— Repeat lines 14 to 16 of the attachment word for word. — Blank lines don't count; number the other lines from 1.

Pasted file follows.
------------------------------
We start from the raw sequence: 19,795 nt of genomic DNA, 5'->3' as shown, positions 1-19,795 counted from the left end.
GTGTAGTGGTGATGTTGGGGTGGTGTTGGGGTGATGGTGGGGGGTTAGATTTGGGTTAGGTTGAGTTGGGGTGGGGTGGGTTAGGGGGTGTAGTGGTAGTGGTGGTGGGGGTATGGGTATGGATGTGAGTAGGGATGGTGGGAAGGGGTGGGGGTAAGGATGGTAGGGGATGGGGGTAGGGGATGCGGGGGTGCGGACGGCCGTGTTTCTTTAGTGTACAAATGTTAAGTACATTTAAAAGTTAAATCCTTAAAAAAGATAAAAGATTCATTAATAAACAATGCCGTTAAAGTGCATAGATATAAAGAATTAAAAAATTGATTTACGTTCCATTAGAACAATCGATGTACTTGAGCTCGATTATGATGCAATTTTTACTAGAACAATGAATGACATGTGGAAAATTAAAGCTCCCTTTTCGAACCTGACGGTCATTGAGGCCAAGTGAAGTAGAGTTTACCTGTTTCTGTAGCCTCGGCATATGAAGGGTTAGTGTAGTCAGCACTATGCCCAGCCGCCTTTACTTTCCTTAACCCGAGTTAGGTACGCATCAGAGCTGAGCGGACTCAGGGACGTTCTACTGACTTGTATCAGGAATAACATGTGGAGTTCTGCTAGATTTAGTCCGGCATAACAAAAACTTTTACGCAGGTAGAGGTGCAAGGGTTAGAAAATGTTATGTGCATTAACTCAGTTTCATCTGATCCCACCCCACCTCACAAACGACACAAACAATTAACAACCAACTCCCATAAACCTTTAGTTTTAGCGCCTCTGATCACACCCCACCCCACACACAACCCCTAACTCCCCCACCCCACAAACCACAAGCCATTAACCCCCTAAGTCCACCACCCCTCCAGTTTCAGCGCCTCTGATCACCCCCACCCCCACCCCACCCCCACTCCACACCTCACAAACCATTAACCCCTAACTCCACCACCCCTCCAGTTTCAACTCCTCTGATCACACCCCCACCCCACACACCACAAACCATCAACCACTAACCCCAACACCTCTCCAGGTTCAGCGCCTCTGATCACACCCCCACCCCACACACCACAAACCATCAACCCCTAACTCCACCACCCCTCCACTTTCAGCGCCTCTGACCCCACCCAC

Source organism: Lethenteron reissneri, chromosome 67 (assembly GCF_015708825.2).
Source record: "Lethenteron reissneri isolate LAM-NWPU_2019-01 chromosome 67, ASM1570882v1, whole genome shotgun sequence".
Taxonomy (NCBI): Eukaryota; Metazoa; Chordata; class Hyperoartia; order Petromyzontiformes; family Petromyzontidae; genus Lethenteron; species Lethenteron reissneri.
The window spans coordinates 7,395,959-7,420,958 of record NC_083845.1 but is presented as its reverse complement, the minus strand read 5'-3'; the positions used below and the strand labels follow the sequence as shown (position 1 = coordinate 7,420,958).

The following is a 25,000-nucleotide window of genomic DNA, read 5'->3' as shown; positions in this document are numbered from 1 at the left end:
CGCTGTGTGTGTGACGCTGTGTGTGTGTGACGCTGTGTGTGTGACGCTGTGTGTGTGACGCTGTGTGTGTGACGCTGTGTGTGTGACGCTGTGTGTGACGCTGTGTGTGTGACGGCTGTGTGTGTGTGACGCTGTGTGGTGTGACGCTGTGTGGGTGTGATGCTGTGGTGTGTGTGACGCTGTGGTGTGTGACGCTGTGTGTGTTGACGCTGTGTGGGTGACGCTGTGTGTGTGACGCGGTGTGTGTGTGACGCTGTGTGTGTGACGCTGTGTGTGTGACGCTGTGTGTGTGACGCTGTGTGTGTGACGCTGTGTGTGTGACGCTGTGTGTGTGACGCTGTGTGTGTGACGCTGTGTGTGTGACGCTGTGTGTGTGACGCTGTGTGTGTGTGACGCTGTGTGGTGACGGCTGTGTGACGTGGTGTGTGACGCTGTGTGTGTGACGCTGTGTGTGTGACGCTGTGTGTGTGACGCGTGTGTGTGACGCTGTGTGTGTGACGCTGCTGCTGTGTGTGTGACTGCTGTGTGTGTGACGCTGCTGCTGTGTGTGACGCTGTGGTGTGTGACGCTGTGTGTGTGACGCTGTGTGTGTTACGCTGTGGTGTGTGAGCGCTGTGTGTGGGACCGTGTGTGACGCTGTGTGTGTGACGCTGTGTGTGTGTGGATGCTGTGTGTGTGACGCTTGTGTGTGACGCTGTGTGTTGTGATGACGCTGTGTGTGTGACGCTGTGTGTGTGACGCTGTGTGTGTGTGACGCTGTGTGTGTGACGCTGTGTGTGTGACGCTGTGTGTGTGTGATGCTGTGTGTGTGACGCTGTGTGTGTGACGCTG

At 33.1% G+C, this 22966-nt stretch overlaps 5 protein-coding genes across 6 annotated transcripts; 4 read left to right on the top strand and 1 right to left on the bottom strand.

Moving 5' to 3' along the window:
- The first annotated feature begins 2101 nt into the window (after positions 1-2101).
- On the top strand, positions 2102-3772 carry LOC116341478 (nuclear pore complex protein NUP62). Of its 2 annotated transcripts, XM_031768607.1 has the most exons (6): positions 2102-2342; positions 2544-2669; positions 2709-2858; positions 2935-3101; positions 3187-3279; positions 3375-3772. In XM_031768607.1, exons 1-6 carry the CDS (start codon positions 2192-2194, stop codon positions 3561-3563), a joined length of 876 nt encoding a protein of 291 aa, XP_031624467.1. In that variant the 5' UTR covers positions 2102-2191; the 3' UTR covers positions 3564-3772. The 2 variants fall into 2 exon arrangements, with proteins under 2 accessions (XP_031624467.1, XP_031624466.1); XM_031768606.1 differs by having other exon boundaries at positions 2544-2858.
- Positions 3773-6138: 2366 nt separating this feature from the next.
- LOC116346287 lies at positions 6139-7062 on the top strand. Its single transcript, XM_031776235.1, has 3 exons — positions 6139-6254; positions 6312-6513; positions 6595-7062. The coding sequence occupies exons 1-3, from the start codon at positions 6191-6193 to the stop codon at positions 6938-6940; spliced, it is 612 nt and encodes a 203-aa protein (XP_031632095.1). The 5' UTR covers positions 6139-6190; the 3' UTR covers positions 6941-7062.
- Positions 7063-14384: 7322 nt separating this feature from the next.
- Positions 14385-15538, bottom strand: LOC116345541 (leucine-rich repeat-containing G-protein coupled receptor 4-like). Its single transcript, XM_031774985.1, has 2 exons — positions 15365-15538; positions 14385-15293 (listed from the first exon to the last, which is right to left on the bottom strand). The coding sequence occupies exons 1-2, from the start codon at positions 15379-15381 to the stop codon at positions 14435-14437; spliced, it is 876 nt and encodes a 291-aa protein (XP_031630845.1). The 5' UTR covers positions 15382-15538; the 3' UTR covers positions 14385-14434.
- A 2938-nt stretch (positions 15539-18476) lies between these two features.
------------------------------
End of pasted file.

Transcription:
- LOC116346287 lies at positions 6139-7062 on the top strand. Its single transcript, XM_031776235.1, has 3 exons — positions 6139-6254; positions 6312-6513; positions 6595-7062. The coding sequence occupies exons 1-3, from the start codon at positions 6191-6193 to the stop codon at positions 6938-6940; spliced, it is 612 nt and encodes a 203-aa protein (XP_031632095.1). The 5' UTR covers positions 6139-6190; the 3' UTR covers positions 6941-7062.
- Positions 7063-14384: 7322 nt separating this feature from the next.
- Positions 14385-15538, bottom strand: LOC116345541 (leucine-rich repeat-containing G-protein coupled receptor 4-like). Its single transcript, XM_031774985.1, has 2 exons — positions 15365-15538; positions 14385-15293 (listed from the first exon to the last, which is right to left on the bottom strand). The coding sequence occupies exons 1-2, from the start codon at positions 15379-15381 to the stop codon at positions 14435-14437; spliced, it is 876 nt and encodes a 291-aa protein (XP_031630845.1). The 5' UTR covers positions 15382-15538; the 3' UTR covers positions 14385-14434.